Belgium long refused to officially recognise the cost of its invasion and exploitation of the Democratic Republic of the Congo, where it is thought that about 10 million people – roughly half the population – died during its rule. Only in June did King Philippe express his “deepest regrets” for the brutality of his country’s reign over the vast, troubled state.
In 2013 the British government said it “sincerely regrets” acts of torture carried out against Kenyans fighting for liberation from colonial rule in the 1950s and 1960s. It said it would pay out £19.9m to 5,200 Kenyans who were found to have been tortured.
Officials in Berlin rejected the use of the word “genocide” to describe the killings of the Herero and Namaqua until July 2015, when the then foreign minister, Frank-Walter Steinmeier, issued a “political guideline” indicating that the massacre should be referred to as “a war crime and a genocide”.
UK and international donors suspend Tanzania aid after corruption claims
Donors to Tanzania’s general budget support programme include the UK, Canada, Denmark, the European commission, Finland, Germany, Ireland, Japan, Norway, Sweden and the World Bank. Photograph: Daniel Hayduk/AFP
Donors to Tanzania’s general budget support programme include the UK, Canada, Denmark, the European commission, Finland, Germany, Ireland, Japan, Norway, Sweden and the World Bank. Photograph: Daniel Hayduk/AFP
Last modified on Thu 15 Oct 2020 14.35 BST
International donors have suspended nearly $500m (£311m) in budget support to Tanzania in response to claims that senior government officials siphoned off funds from the country’s central bank under the guise of energy contracts.
The chair of Tanzania’s public accounts committee, Zitto Kabwe, said several high-ranking officials colluded with corrupt businessmen to transfer $122m from a holding account in the central bank to private accounts overseas.
A group of 12 funders, including the UK’s Department for International Development (DfID), have given Tanzania $69m for general budget support so far this year and the group has committed to contributing $559m towards the current budget.
The donors announced, however, that they would suspend further general budget support payments until more information about the scandal has been released, freezing $490m in financing.
“Disbursements have not been made because we are waiting for the controller auditor general report and the government action following that,” said Sinikka Antila, Finland’s ambassador to Tanzania and chair of the donors’ general budget support committee.
“If in the report there is misappropriation or some wrongdoing, then we want to see prudent action by the government.”
Two businessmen have been accused by Kabwe of selling mispriced electricity to the government of Tanzania over the past two decades. Kabwe’s committee is investigating the scandal.
Tanzania has struggled to generate electricity and its economy has been plagued by power shortages. Lawmakers and donors bemoan the effect of corruption on the country’s development.
“We have been having huge problems with electricity in Tanzania for the last 20 years,” said Kabwe, who is a member of parliament for Chama cha Demokrasia na Maendeleo, Tanzania’s main opposition party. “There is no story of power in Tanzania, of the energy sector in Tanzania, without corruption.”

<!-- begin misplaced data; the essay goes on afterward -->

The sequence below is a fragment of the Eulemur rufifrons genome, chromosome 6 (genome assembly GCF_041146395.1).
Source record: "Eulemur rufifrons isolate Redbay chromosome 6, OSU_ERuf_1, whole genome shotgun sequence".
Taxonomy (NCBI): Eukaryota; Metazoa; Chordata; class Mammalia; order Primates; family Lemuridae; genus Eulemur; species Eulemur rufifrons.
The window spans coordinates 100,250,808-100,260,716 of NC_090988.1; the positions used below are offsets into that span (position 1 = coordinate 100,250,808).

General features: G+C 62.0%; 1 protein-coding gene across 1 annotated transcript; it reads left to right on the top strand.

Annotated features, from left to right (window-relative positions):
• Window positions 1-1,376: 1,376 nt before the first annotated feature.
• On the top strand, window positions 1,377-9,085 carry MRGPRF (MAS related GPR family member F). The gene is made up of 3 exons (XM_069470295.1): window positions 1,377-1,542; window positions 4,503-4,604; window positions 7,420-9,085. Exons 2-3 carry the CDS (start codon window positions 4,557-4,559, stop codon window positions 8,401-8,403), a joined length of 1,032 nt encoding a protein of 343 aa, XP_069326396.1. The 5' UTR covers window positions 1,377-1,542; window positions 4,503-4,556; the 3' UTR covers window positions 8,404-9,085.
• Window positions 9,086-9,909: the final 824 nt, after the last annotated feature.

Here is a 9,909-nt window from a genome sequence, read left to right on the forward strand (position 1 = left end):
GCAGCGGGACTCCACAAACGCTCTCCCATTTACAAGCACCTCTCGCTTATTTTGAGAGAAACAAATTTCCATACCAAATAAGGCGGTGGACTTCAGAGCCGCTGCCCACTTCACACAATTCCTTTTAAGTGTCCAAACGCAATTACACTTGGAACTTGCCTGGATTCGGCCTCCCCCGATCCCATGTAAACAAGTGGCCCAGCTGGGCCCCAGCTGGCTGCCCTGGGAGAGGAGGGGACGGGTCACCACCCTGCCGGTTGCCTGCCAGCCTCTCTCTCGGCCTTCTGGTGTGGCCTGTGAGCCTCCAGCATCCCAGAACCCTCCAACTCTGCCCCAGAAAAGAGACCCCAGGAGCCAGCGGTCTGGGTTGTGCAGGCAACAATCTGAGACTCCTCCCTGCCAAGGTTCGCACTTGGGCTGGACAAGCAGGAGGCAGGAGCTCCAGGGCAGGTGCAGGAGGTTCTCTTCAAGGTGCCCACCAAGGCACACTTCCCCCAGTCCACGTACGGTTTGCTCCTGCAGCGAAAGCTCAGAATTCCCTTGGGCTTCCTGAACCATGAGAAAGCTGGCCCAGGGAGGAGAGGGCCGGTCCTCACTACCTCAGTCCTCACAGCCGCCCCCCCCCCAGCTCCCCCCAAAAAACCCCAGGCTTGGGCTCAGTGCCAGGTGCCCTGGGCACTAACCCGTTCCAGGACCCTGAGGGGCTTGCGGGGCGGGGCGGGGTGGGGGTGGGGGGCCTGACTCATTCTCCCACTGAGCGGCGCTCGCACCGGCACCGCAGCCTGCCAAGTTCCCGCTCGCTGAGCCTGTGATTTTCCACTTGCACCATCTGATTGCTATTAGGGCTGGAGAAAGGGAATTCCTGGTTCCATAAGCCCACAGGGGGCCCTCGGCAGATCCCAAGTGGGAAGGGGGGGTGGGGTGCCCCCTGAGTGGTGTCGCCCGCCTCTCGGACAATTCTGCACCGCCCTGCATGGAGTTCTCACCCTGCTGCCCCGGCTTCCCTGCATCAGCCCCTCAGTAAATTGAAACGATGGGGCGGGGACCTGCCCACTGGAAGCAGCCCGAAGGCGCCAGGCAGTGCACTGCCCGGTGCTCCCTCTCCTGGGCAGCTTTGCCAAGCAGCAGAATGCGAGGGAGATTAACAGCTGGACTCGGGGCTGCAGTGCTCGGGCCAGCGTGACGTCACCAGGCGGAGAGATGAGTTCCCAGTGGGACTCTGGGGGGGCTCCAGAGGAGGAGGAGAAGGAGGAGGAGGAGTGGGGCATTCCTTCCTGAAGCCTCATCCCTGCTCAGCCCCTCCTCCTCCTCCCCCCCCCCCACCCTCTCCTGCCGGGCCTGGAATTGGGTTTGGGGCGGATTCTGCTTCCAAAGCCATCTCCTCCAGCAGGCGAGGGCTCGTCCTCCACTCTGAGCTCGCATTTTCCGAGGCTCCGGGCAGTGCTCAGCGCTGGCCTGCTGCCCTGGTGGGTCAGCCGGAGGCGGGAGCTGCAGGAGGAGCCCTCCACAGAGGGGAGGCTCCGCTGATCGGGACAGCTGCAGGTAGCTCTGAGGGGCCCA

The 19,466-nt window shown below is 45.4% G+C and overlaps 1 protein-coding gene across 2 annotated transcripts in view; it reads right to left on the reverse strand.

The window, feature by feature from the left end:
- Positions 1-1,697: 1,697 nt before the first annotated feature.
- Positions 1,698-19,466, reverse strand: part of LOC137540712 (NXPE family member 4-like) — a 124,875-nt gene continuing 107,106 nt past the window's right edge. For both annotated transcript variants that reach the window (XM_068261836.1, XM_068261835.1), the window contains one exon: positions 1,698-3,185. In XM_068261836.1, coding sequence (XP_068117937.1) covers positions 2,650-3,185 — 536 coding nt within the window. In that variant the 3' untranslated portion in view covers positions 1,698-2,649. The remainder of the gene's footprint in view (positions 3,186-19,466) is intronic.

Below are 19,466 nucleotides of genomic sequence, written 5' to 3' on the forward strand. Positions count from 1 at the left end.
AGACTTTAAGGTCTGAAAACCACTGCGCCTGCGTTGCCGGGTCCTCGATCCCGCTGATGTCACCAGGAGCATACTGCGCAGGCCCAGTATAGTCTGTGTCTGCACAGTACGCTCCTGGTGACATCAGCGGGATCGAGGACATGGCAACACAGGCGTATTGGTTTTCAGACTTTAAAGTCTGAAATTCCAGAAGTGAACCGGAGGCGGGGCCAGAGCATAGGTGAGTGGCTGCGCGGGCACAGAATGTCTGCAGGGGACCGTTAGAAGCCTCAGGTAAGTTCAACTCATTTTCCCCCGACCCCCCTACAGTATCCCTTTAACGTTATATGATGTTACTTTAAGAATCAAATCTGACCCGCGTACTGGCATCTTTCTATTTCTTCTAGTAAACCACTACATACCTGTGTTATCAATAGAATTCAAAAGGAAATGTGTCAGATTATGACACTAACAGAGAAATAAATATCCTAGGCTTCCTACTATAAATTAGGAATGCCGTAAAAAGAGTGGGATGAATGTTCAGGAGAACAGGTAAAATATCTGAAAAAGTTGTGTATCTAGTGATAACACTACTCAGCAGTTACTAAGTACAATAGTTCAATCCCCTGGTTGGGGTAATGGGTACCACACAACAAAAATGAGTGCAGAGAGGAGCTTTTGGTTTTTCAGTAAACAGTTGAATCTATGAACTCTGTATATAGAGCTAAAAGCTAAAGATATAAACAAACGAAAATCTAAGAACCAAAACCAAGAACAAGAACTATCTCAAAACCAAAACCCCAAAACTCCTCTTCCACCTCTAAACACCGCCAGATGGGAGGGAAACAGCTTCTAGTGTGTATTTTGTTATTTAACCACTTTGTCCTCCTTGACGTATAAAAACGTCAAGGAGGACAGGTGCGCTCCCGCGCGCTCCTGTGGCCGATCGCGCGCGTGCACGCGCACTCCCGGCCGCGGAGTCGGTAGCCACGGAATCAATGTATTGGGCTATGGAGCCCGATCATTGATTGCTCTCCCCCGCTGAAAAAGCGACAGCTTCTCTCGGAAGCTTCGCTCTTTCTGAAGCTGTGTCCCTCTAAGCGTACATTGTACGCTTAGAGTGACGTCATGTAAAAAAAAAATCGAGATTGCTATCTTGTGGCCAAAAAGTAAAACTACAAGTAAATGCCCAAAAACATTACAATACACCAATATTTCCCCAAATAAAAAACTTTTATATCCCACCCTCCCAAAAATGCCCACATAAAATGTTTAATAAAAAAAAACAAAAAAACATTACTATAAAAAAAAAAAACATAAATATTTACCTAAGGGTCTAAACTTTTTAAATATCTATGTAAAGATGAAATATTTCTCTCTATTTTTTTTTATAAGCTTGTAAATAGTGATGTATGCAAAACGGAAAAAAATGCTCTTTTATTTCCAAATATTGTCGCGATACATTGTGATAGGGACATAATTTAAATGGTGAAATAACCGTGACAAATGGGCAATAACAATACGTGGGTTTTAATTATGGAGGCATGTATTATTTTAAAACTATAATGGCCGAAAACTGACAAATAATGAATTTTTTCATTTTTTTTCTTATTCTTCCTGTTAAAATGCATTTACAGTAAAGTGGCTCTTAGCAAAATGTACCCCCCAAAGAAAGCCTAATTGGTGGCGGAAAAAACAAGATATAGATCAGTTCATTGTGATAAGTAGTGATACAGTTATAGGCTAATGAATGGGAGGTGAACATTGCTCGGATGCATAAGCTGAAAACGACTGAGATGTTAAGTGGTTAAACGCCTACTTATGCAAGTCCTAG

The World Bank and the International Monetary Fund have long been involved in infrastructure projects in the country, with the World Bank overseeing more than $230m of financing to the country. But their willingness to work with government officials has meant that they are “becoming allies of the corrupt regime”, Kabwe said.
Donors to Tanzania’s general budget support programme include the African Development Bank (AfDB), Canada, Denmark, the European commission, Finland, Germany, Ireland, Japan, Norway, Sweden, the UK and the World Bank.
General budget support is designed to fund programmes “in accordance with the government’s development priorities”, most of which focus on poverty alleviation, according to Antila.
A DfID spokesman said: “The UK takes a zero tolerance approach to fraud and corruption. In line with other donors, we will not disburse any further budget support to Tanzania until we have considered the findings of the inquiries currently under way.”
Politicians are worried that the scandal could taint Tanzania’s political and business climate as it prepares for large-scale gas production in the coming years.
“It’s about the credibility of the country before the eyes of the international community and international investors, but also the impunity that public officials can be involved in corrupt deals and the prime minister will stand up and defend them,” Kabwe said.
“This is the right time to fight and set very strong deterrent measures against corruption, because if we don’t do this now, the moment we start to receive a lot of gas revenues … we are going to have a big problem.”
This article was updated on 15 October 2014 to include a statement from the UK’s Department for International Development
Countries Represented at the Berlin Conference
Fourteen countries were represented by a plethora of ambassadors when the conference opened in Berlin on November 15, 1884. The countries represented at the time included Austria-Hungary, Belgium, Denmark, France, Germany, Great Britain, Italy, the Netherlands, Portugal, Russia, Spain, Sweden-Norway (unified from 1814 to 1905), Turkey, and the United States of America. Of these 14 nations, France, Germany, Great Britain, and Portugal were the major players in the conference, controlling most of colonial Africa at the time.